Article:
Nathan Hale Lodge No. 350, F. & A.M.

The end to World War II brought an influx of new Masons to Metropolitan Milwaukee. Home building was resumed and the Milwaukee suburbs grew. Damascus Lodge #290, formed in 1904, had members from throughout the metro area including many worked at south-side companies such as Kearny and Trecker. Several of those who lived in the Southwest part of Milwaukee County and nearby areas formed an informal Masonic club and discussed the extension of Freemasonry into the suburbs. This resulted in 81 Freemasons signing a petition for dispensation to form what would become Nathan Hale Lodge #350 Free and Accepted Masons.

Grand Master Walter Helwig presented the dispensation to these Masons in April 1951 at the Whitnall Park Lutheran Church in Hales Corners. At the time, Wisconsin’s Masonic law required consent of a majority of Milwaukee County Lodges before the Grand Master could issue the dispensation.

Grand Master Helwig reported that these Freemason Lodges approved unanimously. Brother Bart Bastiani was elected the first Master, and Brothers Allen Phillips and Alfred Ziese were the Wardens. The membership grew to 91 by the time the Grand Lodge of Wisconsin issued its charter to Nathan Hale Lodge #350 in June 1951.

The activites of the Hales Corners church grew, and Nathan Hale Lodge was required to find another meeting place. Nathan Hale Lodge moved to Waterford and then to West Allis before they found a two-room schoolhouse at South 112th street and Cold Sprint avenue, in Greenfield, being vacated. One member, Hilbert Krause, owner of a lumber yard, donated or provided at cost most of the materials needed to renovate the building. The refreshment hall in the lower level was named in his honor. Damascus Lodge, having never owned a building of its own became one of Nathan Hale’s tenants.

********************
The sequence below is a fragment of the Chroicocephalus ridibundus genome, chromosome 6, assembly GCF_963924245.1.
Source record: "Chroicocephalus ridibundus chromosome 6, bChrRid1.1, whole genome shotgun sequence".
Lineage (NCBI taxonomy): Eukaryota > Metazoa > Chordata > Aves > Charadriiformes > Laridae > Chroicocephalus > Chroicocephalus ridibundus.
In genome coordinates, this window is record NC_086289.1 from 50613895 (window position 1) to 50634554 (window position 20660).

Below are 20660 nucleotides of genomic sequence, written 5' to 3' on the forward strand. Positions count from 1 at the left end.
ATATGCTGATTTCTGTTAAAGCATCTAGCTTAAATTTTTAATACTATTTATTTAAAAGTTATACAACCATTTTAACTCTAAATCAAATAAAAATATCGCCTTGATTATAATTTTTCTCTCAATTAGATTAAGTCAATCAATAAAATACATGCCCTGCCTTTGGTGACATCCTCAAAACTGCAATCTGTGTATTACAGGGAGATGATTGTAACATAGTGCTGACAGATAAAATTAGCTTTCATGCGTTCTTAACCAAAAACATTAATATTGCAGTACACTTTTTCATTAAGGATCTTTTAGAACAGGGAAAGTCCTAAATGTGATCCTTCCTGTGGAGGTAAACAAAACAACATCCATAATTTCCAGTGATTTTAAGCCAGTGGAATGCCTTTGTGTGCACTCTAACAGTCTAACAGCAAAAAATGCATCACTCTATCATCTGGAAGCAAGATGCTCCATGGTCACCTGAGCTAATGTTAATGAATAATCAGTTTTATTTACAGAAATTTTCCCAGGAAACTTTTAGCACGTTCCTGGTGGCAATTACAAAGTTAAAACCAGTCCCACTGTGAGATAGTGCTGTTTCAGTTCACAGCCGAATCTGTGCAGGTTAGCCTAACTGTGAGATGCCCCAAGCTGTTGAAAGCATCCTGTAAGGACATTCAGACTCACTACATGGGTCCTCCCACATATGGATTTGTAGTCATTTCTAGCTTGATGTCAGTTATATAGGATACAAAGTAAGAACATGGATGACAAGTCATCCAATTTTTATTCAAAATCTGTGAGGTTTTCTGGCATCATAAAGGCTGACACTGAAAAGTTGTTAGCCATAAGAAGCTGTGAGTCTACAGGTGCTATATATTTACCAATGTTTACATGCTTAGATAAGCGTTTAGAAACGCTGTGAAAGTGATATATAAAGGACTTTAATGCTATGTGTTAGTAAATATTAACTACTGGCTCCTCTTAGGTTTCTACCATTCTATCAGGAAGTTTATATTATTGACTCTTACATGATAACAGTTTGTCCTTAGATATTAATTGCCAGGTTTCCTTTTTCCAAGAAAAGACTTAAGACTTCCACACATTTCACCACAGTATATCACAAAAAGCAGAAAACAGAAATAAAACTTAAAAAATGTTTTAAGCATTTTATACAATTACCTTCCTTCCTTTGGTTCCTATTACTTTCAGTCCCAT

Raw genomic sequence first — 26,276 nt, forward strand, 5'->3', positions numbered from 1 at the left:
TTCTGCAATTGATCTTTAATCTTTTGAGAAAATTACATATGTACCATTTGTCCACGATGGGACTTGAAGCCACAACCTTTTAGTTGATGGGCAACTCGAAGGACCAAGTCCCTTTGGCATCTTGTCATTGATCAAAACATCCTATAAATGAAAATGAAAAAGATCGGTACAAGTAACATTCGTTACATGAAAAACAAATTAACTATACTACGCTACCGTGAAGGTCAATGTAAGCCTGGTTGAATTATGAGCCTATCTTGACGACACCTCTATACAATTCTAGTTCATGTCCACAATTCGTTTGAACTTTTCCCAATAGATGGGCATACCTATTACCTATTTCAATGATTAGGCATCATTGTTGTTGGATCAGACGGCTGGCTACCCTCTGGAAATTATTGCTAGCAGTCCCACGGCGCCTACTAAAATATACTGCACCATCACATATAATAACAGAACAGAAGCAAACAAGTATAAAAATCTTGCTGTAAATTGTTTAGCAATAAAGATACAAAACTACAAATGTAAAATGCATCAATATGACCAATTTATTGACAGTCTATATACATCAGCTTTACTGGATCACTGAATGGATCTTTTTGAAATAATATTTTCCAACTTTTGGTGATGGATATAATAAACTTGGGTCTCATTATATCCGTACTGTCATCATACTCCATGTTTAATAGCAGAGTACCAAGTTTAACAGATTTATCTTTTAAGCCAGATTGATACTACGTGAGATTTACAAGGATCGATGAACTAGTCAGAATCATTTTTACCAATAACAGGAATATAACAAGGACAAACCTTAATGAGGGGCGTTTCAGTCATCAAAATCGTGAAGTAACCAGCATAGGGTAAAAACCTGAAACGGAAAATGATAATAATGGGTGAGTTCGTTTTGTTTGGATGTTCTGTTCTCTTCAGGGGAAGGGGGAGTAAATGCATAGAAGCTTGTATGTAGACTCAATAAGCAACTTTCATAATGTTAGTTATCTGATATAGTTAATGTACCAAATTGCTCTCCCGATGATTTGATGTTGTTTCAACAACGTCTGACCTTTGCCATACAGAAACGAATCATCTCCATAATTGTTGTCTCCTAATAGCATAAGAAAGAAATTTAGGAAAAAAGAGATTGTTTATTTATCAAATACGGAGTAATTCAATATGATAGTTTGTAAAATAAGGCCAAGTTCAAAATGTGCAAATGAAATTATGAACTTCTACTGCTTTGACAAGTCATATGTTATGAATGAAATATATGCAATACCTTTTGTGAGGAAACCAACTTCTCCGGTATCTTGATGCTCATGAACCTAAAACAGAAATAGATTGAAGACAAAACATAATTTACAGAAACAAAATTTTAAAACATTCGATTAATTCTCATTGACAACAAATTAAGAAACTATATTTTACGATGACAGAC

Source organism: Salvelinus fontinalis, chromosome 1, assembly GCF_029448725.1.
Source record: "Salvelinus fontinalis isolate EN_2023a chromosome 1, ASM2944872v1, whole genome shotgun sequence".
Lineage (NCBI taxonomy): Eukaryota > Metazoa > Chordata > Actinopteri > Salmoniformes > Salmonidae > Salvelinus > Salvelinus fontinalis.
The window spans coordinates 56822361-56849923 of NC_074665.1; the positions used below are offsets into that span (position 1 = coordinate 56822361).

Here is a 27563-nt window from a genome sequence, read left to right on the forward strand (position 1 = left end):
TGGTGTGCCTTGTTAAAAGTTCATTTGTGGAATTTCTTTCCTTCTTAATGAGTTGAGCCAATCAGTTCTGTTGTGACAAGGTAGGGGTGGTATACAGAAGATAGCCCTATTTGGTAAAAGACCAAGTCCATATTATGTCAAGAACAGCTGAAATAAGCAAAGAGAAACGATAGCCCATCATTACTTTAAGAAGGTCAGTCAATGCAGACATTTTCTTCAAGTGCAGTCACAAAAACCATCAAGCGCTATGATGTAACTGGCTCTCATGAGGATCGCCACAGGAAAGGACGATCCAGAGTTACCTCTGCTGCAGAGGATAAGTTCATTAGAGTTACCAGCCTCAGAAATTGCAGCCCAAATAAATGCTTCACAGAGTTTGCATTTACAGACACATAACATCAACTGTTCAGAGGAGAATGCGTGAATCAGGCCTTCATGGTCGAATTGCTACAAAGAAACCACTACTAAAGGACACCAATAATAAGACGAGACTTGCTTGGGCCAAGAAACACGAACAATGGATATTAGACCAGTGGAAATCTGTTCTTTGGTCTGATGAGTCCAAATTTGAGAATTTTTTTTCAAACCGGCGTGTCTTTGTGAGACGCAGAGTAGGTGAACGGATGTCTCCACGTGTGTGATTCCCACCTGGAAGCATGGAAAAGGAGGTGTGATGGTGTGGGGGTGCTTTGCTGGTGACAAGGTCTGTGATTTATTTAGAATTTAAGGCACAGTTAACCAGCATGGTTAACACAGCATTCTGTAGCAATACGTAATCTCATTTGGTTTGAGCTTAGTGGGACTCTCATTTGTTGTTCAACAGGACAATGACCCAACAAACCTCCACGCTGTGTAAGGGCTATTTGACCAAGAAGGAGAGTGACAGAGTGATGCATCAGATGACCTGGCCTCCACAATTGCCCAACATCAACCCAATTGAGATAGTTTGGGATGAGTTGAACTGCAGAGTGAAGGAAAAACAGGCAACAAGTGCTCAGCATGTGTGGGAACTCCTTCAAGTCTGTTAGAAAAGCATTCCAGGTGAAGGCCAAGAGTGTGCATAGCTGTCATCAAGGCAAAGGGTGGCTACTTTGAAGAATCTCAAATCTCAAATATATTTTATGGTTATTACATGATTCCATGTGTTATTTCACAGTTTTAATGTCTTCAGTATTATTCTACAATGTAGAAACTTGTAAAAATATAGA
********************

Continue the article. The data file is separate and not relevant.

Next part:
After making good use of this property for many years, it unfortunately became too expensive to maintain the Greenfield property and in the 1990’s the decision was made to move Nathan Hale’s meetings to the Wisconsin Scottish Rite’s building at 790 North Van Buren Avenue in Milwaukee. The Humphrey Scottish Rite center was home to Nathan Hale Lodge and several other lodges for many years. The building became no longer sustainable for the Scottish Rite and was sold and currently undergoing renovations. In 2015 the Tripoli Shrine tripolishrine.com added a Lodge room and welcomed several area Lodges that were displaced from the Humphrey Scottish Rite Center to begin meeting there. Tripoli Shrine Center tripolishrinecenter.com at 3000 West Wisconsin Ave, Milwaukee is part of the National Register of Historic Places. On November 9, 1925 the ground was broken for the current building designed after North African Moslems which were thought to best exemplify the Shrine ritual. The building features beautiful tile work, sculptures and an impressive dome which peaks at more than 100 feet. The Tripoli Shrine Center is an impressive venue available for rental to host meetings, weddings, and banquets.

Nathan Hale Lodge #350, Lafayette #265 and Freemason’s Lodge #363 currently meet in the at Tripoli Shrine Center in Milwaukee. The Shrine is also home to the Tripoli Shriners, it’s many units and clubs, Tripoli Ladies Auxiliary, and Daughters of the Nile.

The Children's Dyslexia Center www.cdcmilwaukee.com is also housed within Tripoli Shrine. The Dyslexia Center provides free, high-quality, multi-sensory tutorial reading and written language instruction to children with dyslexia/reading disabilities.

Our Namesake Brother Nathan Hale

On June 6, 1755 born at Coventry, Connecticut was the American patriot, Brother Nathan Hale. During battles for New York in the American Revolution he volunteered to seek military intelligence behind enemy lines and was captured on the night of September 21, 1776. Before Brithish General William Howe, Brother Hale admitted to being an American officer and was ordered hanged the following morning. His dying words reportedly were: “I only regret I have but one life to lose for my country.” He was hanged September 22, 1776, at what is now the intersection of Market Street and East Broadway in New York, New York. The martyred Brother Nathan Hale was thought to be a member of St. John’s Regimental Lodge of New York City. No real proof exists of his membership. (Chases; Livingston Masonic Library)